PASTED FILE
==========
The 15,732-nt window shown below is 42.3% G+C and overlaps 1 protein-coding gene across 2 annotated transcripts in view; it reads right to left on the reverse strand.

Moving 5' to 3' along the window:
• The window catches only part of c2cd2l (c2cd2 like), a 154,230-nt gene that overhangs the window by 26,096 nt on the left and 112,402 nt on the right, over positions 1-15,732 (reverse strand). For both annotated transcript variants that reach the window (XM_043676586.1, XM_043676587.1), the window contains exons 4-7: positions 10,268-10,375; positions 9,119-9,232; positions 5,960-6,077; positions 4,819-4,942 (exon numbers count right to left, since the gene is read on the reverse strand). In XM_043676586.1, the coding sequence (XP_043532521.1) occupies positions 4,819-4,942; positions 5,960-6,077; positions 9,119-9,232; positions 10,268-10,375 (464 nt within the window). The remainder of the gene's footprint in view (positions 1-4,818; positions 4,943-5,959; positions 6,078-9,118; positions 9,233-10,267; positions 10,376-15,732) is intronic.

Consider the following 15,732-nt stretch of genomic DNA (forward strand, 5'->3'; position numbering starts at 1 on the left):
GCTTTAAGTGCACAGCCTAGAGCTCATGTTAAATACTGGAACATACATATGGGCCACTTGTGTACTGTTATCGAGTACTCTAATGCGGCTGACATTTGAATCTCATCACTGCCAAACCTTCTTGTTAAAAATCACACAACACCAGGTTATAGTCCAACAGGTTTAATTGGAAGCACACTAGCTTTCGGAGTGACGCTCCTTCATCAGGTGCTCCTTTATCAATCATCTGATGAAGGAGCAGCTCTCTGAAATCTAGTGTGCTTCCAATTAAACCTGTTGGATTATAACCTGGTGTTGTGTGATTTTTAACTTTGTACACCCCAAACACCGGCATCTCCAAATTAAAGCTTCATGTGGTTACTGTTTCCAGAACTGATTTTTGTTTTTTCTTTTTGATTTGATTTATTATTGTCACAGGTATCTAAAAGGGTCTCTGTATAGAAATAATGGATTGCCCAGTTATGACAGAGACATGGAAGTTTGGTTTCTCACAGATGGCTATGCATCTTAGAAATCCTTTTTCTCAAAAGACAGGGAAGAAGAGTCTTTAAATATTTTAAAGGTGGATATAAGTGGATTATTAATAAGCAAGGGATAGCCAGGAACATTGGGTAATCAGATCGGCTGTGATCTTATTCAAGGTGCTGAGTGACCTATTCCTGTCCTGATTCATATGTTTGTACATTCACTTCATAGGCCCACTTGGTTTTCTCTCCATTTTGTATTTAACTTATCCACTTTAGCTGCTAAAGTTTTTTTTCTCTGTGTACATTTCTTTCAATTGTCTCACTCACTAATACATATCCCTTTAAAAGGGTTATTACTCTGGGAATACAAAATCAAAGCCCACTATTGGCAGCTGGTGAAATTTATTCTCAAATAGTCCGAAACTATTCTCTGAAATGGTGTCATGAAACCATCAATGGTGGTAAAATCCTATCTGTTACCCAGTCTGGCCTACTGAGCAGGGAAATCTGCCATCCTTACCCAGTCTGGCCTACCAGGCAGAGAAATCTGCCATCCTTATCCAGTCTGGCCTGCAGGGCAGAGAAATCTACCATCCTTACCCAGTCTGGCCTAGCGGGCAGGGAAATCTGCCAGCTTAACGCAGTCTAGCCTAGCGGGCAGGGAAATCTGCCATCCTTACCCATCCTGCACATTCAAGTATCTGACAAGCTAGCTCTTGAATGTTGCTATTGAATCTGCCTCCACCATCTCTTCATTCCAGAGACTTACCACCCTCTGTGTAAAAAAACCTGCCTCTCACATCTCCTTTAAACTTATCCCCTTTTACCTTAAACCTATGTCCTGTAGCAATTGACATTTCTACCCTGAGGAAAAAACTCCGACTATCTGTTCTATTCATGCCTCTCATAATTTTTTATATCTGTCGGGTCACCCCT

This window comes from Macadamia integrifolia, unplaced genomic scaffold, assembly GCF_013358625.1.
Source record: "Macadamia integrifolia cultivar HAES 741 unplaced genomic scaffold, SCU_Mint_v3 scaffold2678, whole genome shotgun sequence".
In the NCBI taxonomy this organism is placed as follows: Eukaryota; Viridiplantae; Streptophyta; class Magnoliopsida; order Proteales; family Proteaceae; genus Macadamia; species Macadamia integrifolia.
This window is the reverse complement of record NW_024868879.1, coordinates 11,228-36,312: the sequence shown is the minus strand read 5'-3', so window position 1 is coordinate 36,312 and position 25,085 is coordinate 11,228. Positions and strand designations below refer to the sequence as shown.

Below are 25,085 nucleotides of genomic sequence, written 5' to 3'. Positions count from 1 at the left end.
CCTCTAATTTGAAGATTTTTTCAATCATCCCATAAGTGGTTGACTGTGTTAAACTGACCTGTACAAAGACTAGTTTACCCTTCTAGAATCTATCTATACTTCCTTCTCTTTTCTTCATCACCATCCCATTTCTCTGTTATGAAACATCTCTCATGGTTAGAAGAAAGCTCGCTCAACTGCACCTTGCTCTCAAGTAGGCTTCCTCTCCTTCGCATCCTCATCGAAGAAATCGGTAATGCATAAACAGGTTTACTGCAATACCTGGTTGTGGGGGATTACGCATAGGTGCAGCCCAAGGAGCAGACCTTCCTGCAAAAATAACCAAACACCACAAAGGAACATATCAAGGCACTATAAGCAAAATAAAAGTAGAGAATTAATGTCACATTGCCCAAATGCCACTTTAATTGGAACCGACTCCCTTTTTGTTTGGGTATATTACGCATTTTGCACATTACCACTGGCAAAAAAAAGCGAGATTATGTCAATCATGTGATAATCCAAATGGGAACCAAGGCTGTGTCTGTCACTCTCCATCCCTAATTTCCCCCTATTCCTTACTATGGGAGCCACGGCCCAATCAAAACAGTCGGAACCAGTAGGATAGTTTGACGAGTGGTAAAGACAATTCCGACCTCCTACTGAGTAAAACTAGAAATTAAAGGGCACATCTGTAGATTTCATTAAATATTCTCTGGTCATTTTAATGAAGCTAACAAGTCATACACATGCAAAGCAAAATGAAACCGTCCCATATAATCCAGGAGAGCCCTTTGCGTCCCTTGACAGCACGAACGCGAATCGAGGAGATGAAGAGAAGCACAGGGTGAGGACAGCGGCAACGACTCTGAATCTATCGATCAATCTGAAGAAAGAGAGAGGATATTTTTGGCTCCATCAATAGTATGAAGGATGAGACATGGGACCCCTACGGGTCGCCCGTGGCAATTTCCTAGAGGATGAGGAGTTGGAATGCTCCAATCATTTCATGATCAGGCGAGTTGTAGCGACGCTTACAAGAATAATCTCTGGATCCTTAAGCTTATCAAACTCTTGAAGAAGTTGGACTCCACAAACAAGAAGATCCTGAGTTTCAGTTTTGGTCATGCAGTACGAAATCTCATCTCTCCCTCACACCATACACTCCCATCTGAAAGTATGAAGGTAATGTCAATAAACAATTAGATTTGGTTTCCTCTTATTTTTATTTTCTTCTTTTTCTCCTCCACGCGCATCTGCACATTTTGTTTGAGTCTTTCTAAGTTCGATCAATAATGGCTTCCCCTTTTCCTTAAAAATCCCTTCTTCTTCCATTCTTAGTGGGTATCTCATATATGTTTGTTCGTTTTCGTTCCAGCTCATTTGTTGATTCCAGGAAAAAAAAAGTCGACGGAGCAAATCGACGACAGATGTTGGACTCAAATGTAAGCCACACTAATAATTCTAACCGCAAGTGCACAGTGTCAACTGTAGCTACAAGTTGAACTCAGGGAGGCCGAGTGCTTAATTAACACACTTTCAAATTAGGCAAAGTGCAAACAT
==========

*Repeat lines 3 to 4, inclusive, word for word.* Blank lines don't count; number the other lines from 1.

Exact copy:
• The window catches only part of c2cd2l (c2cd2 like), a 154,230-nt gene that overhangs the window by 26,096 nt on the left and 112,402 nt on the right, over positions 1-15,732 (reverse strand). For both annotated transcript variants that reach the window (XM_043676586.1, XM_043676587.1), the window contains exons 4-7: positions 10,268-10,375; positions 9,119-9,232; positions 5,960-6,077; positions 4,819-4,942 (exon numbers count right to left, since the gene is read on the reverse strand). In XM_043676586.1, the coding sequence (XP_043532521.1) occupies positions 4,819-4,942; positions 5,960-6,077; positions 9,119-9,232; positions 10,268-10,375 (464 nt within the window). The remainder of the gene's footprint in view (positions 1-4,818; positions 4,943-5,959; positions 6,078-9,118; positions 9,233-10,267; positions 10,376-15,732) is intronic.

Consider the following 15,732-nt stretch of genomic DNA (forward strand, 5'->3'; position numbering starts at 1 on the left):